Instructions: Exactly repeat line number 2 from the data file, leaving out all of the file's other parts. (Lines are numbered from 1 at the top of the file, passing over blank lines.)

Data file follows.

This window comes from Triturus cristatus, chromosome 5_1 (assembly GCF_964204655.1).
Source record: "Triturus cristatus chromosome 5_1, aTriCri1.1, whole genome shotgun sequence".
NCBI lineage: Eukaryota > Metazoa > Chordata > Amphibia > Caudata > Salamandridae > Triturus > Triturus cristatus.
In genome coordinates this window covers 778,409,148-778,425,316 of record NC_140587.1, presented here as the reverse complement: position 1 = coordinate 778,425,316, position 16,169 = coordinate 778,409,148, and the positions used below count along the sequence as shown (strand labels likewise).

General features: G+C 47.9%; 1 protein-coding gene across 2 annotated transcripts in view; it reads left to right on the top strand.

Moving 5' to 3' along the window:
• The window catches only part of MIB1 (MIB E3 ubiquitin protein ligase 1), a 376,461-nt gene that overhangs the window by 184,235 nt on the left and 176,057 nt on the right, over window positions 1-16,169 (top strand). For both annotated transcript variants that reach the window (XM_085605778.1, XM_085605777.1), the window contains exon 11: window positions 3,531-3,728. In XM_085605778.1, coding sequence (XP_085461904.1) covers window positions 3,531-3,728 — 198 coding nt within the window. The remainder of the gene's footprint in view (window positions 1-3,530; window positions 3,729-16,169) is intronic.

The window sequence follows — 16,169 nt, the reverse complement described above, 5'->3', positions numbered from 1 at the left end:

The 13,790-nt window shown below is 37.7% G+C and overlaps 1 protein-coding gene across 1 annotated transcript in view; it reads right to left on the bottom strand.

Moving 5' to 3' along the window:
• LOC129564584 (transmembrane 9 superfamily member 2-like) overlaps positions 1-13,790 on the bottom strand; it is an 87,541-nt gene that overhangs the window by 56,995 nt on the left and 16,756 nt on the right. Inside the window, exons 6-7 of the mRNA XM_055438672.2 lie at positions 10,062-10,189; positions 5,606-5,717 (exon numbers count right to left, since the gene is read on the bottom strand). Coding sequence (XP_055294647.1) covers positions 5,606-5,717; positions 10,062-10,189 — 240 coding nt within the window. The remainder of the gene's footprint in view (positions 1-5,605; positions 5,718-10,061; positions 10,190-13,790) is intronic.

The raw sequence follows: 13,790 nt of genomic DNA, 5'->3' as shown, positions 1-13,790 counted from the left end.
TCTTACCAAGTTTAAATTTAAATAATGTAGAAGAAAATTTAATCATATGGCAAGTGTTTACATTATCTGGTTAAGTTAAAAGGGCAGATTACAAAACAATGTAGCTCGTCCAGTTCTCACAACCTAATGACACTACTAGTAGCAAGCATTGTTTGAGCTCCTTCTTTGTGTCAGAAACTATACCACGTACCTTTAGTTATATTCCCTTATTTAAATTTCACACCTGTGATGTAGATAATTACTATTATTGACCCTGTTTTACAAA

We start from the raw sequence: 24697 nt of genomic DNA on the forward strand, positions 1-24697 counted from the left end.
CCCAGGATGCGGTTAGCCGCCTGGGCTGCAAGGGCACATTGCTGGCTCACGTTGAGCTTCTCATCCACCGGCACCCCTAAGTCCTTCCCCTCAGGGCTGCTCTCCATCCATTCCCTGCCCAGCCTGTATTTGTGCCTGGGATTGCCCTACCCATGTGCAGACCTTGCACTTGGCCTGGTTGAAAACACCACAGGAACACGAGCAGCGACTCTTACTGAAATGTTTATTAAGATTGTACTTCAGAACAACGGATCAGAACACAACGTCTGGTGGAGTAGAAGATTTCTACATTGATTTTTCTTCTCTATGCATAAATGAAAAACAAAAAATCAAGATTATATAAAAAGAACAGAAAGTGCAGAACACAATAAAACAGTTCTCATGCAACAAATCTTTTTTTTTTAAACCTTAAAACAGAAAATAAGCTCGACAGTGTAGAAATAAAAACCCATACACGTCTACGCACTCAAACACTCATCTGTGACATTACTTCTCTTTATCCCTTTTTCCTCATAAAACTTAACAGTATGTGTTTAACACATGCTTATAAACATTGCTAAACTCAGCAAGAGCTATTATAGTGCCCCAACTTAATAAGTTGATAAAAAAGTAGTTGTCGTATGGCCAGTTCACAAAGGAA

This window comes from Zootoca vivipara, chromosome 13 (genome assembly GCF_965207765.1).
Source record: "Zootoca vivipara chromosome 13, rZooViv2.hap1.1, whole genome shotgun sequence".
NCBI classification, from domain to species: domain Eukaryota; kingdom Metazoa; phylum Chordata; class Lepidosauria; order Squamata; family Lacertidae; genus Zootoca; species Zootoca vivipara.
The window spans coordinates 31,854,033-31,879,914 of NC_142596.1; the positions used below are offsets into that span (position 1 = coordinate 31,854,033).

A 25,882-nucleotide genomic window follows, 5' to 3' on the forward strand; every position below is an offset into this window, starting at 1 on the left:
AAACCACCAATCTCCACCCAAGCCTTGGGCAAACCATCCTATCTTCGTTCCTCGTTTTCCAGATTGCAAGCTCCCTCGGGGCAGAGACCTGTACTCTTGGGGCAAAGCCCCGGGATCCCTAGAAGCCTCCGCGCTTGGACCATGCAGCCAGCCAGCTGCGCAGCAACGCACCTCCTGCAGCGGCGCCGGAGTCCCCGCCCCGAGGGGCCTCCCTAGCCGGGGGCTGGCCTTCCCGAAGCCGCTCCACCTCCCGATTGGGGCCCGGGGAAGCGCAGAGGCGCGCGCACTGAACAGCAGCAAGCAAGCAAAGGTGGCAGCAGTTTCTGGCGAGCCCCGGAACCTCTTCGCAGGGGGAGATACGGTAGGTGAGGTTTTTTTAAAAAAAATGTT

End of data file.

Source record: "Triturus cristatus chromosome 5_1, aTriCri1.1, whole genome shotgun sequence".